Labour's Fisheries Policy Gets Mostly Thumbs Up From Greenpeace
Auckland, Monday 29 August 2005: Today Greenpeace congratulated the Minister of Fisheries for taking the issue of bottom trawling and New Zealand's role in governance of international waters seriously, following the release of Labour's Fisheries Policy.
"Labour's Fisheries Policy has the potential to be a far-reaching, intelligent response to the crisis our oceans are in. Overall, if implemented, Labour's policies give the opportunity for ocean life to return to a healthy state", said oceans campaigner Malcolm Wren.
Labour is indicating it wants to take a vocal lead on the "unacceptable impacts of bottom trawling" at the UN. The UNGA meeting at New York in November offers the opportunity to put their money where their mouth is on this issue.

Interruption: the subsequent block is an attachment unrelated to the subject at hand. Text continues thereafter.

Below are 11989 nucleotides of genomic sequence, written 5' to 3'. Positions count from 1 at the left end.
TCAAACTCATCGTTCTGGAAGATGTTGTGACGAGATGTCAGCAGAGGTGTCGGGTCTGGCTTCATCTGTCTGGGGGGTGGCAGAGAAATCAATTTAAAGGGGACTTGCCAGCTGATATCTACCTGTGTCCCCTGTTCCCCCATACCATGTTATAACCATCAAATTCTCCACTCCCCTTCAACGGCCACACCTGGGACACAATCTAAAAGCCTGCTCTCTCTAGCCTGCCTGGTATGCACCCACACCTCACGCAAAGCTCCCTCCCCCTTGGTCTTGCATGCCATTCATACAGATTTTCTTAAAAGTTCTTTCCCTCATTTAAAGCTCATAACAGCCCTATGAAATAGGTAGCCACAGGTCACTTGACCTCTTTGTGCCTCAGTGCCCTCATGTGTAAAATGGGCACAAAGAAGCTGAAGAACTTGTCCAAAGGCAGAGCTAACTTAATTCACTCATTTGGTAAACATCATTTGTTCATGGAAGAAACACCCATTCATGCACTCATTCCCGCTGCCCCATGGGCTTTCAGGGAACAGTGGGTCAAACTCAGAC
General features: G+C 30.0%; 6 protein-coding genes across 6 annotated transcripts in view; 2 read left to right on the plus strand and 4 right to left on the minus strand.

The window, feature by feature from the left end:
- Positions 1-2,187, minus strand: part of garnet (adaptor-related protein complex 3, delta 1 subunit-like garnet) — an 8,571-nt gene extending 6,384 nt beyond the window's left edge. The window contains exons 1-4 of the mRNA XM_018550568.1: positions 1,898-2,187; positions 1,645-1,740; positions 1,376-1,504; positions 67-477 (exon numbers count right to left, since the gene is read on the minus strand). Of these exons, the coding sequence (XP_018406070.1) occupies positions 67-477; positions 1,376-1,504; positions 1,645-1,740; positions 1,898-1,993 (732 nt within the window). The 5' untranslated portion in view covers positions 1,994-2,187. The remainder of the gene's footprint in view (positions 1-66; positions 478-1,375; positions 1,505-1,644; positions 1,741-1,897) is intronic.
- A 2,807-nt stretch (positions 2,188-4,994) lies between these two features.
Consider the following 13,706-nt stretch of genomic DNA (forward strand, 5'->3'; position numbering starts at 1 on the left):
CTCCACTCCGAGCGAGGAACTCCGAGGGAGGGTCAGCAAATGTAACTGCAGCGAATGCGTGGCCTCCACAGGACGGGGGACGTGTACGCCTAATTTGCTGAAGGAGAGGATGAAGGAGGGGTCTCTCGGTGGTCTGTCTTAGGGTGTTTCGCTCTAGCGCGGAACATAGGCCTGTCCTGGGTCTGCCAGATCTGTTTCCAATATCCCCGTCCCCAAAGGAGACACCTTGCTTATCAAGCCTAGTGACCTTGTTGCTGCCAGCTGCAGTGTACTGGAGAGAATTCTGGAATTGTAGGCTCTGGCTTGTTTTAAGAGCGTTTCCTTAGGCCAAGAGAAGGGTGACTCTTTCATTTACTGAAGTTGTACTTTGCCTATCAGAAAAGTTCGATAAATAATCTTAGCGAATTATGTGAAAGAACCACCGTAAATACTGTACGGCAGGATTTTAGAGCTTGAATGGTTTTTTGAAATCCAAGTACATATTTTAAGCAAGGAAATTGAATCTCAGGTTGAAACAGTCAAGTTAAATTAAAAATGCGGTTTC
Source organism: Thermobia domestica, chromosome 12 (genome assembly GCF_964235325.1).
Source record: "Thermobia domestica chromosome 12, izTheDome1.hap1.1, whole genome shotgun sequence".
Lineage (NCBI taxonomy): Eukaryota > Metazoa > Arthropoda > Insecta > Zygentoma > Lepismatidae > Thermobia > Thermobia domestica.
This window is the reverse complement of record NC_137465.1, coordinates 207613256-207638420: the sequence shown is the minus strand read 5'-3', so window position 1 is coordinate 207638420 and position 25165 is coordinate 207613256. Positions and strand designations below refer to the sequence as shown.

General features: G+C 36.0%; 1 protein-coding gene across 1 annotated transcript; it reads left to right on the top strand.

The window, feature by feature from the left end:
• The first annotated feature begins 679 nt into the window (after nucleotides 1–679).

"This can only be applauded", says Mr Wren, "But negotiations with Chile and Australia over managing the oceans in between will take years while every day bottom trawlers are destroying unique, essential habitats and ecosystems in the deep sea. That's why a UN moratorium on bottom trawling in international waters needs to be in place while the talks continue".
Greenpeace compliments policies to tackle illegal, unreported, and unregulated (IUU) fishing and support marine reserves in the high seas and the fragile waters of Antarctica as all positive initiatives.
"Comparatively, the National Party hasn't even grasped that the most destructive fishing technique in the world - bottom trawling - is even an issue. There are no suggestions to fix the environmental impacts of industrial fishing such as bycatch and marine habitat destruction", concluded Mr Wren.
In addition, National's Fisheries Policy:
* Does not recognise the spiral of collapse that the fishing industry and ocean life is experiencing is due to destructive fishing techniques and industrial overfishing
* Does not advocate the precautionary principle and is hostile to urgently-needed marine reserves
* In contrast to Labour, wants to promote New Zealand's fishing interests in the Antarctic.